If it is Monday, International Chest Day then! I wanna share for you now a great upper-chest focused, muscle-gaining chest workout. Why do you have to focused more the upper part of your chest? How should you train if you doing mass-building workouts? Which exercises are the best for this? The answers in the article!
Mass workouts for chest are characterized by a few important concepts: reliance on multijoint exercises in a mass-producing rep range, multiple bench angles for the greatest possible overall growth, and sufficient volume and intensity to boost the hormonal response. After warming up, the workouts below start off with a weight that’s just a bit more geared toward strength (failure at about 6 reps) than a normal hypertrophy-based workout (failure at 8-12). That’s because you’re typically strongest at the start of your workout, making it the best time to tackle those heavier weights.
Because I’m not a big fan of doing multiple exercises for a target area from highly similar angles—such as doing barbell bench presses and then dumbbell presses, both on a flat bench—in the first three routines, the second movement is instead done from a slightly different angle than the first. The use of an adjustable bench allows you to work in between bench angles, since incline and decline barbell bench racks have fixed bench angles and are normally fairly steep.
While many programs follow a pyramid scheme in which you use an increasingly heavier weight, the workouts below are based on reverse pyramids, which allow you to take more total sets to failure. After warming up, you go right to your heaviest 1-2 sets and go full tilt, reducing the weight just a bit on follow-up sets that account for accumulating fatigue but still require that you take them to failure. Reduce the weight by about 5-10 percent, which is shown by the higher rep target.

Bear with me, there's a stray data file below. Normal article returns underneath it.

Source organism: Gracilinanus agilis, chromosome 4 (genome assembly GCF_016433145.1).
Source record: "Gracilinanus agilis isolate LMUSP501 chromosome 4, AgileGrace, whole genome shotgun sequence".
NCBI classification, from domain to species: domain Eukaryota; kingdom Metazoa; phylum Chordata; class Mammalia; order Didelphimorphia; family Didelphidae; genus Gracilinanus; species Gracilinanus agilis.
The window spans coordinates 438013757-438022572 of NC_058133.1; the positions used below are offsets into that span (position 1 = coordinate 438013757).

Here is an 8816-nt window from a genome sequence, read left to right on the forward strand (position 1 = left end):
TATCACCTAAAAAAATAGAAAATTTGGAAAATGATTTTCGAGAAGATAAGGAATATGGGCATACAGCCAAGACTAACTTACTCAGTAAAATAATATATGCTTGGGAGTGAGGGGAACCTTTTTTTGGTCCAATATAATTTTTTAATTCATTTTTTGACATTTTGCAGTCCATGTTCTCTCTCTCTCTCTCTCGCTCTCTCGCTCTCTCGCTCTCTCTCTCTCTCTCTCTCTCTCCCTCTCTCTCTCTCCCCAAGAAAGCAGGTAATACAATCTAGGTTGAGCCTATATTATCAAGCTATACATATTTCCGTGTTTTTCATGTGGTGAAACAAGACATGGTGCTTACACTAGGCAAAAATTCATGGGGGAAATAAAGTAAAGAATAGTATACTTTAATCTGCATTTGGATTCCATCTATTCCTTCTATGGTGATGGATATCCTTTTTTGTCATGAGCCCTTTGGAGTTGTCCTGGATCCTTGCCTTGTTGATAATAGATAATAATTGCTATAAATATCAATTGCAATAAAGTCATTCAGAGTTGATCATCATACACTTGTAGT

You finish with a higher-rep single-joint movement, which effectively helps you complete your workout with a muscle pump.
Mass-Building Upper-Chest Workout
Whether you’re targeting your upper pecs because they’re lagging or you cycle through various regions of your chest periodically for growth, this workout hits the incline multiple times. It’s worth noting that the incline bench presses don’t simply repeat an angle you’ve already done; they include modest and steeper bench angles.
The incline barbell bench provides a fixed bench angle, so decrease the degree of incline significantly when you hit your dumbbell bench press. In addition, do the Hammer Strength incline chest press by sitting crosswise on the machine so you can push across your body and up, torching your upper chest a in an unique way. Do the movement one arm at a time, then finish off with a single-joint exercise for the upper pecs to get that muscle pump.